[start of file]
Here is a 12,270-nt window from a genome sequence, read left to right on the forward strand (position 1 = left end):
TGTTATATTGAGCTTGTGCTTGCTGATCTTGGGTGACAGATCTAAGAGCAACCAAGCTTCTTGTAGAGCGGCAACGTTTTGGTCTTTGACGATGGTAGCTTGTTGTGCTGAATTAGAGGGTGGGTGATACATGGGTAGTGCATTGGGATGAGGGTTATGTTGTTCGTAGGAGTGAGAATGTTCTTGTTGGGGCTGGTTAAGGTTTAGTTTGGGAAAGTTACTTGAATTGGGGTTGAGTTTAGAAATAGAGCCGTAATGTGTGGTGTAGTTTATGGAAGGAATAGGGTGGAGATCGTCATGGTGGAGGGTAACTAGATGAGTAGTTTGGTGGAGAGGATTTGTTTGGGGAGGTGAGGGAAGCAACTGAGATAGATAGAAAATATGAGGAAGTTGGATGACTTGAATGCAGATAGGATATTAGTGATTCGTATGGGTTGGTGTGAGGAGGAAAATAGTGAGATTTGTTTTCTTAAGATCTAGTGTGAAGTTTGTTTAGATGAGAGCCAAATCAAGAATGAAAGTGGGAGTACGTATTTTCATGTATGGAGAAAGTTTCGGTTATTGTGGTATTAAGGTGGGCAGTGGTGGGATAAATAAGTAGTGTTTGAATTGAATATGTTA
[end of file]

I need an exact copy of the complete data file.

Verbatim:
Here is a 12,270-nt window from a genome sequence, read left to right on the forward strand (position 1 = left end):
TGTTATATTGAGCTTGTGCTTGCTGATCTTGGGTGACAGATCTAAGAGCAACCAAGCTTCTTGTAGAGCGGCAACGTTTTGGTCTTTGACGATGGTAGCTTGTTGTGCTGAATTAGAGGGTGGGTGATACATGGGTAGTGCATTGGGATGAGGGTTATGTTGTTCGTAGGAGTGAGAATGTTCTTGTTGGGGCTGGTTAAGGTTTAGTTTGGGAAAGTTACTTGAATTGGGGTTGAGTTTAGAAATAGAGCCGTAATGTGTGGTGTAGTTTATGGAAGGAATAGGGTGGAGATCGTCATGGTGGAGGGTAACTAGATGAGTAGTTTGGTGGAGAGGATTTGTTTGGGGAGGTGAGGGAAGCAACTGAGATAGATAGAAAATATGAGGAAGTTGGATGACTTGAATGCAGATAGGATATTAGTGATTCGTATGGGTTGGTGTGAGGAGGAAAATAGTGAGATTTGTTTTCTTAAGATCTAGTGTGAAGTTTGTTTAGATGAGAGCCAAATCAAGAATGAAAGTGGGAGTACGTATTTTCATGTATGGAGAAAGTTTCGGTTATTGTGGTATTAAGGTGGGCAGTGGTGGGATAAATAAGTAGTGTTTGAATTGAATATGTTA